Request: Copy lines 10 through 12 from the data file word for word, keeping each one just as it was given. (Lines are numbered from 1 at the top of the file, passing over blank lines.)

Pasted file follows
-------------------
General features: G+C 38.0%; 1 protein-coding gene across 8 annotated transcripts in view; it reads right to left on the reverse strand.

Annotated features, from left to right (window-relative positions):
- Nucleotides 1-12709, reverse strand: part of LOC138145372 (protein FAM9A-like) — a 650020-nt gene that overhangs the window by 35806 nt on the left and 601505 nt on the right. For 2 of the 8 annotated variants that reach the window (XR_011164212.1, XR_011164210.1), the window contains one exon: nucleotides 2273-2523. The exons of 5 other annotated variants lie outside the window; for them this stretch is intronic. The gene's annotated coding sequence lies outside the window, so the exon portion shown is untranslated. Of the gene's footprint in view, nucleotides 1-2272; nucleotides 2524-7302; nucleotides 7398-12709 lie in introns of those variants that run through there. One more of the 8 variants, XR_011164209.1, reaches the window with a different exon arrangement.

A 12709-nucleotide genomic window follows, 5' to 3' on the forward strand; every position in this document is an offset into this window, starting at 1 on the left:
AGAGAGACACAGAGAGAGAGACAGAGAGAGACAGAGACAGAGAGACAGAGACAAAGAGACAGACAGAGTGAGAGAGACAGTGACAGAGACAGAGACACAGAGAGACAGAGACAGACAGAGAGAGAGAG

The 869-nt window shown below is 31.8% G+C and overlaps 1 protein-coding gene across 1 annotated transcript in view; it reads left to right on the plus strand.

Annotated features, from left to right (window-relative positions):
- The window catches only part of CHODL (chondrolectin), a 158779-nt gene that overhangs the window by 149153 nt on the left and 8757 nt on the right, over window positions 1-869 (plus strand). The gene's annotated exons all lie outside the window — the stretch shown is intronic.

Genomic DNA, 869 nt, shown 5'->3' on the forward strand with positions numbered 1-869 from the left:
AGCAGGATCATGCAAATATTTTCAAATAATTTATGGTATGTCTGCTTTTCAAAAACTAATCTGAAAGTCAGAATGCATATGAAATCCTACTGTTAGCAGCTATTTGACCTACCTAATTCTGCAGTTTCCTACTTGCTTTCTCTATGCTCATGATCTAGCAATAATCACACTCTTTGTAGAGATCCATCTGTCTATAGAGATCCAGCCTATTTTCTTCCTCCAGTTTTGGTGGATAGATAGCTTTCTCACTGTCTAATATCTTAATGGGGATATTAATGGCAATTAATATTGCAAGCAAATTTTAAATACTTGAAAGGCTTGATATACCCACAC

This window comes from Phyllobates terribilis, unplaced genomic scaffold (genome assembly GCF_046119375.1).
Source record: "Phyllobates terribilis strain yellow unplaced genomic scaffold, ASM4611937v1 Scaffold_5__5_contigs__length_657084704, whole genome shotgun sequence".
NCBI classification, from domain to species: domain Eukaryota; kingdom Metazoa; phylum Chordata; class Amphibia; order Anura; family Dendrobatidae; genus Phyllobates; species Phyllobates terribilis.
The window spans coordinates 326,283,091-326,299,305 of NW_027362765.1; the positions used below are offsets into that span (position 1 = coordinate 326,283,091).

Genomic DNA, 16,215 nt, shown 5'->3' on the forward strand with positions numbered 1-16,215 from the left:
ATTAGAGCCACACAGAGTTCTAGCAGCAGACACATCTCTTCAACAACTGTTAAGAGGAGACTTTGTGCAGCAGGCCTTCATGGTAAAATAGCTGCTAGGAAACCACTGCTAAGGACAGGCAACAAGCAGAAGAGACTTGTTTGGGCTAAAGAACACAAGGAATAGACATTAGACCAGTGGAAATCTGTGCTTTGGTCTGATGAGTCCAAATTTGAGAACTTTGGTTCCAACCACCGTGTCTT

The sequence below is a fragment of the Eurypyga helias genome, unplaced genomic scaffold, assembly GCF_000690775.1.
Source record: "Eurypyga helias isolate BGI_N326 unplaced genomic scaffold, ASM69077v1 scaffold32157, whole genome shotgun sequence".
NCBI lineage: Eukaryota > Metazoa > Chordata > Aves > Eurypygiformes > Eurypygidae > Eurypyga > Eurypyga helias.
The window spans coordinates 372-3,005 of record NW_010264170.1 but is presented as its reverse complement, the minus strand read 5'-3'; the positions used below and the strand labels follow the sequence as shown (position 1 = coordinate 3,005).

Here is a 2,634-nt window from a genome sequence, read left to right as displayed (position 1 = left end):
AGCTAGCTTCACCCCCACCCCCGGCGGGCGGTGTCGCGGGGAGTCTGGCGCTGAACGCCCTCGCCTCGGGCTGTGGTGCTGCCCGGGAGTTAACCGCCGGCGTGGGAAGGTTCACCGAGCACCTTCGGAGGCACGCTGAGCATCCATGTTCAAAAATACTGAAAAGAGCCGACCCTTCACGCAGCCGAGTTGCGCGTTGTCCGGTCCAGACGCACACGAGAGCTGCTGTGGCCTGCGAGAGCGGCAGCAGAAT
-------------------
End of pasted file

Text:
AGCAGGATCATGCAAATATTTTCAAATAATTTATGGTATGTCTGCTTTTCAAAAACTAATCTGAAAGTCAGAATGCATATGAAATCCTACTGTTAGCAGCTATTTGACCTACCTAATTCTGCAGTTTCCTACTTGCTTTCTCTATGCTCATGATCTAGCAATAATCACACTCTTTGTAGAGATCCATCTGTCTATAGAGATCCAGCCTATTTTCTTCCTCCAGTTTTGGTGGATAGATAGCTTTCTCACTGTCTAATATCTTAATGGGGATATTAATGGCAATTAATATTGCAAGCAAATTTTAAATACTTGAAAGGCTTGATATACCCACAC

This window comes from Phyllobates terribilis, unplaced genomic scaffold (genome assembly GCF_046119375.1).
Source record: "Phyllobates terribilis strain yellow unplaced genomic scaffold, ASM4611937v1 Scaffold_5__5_contigs__length_657084704, whole genome shotgun sequence".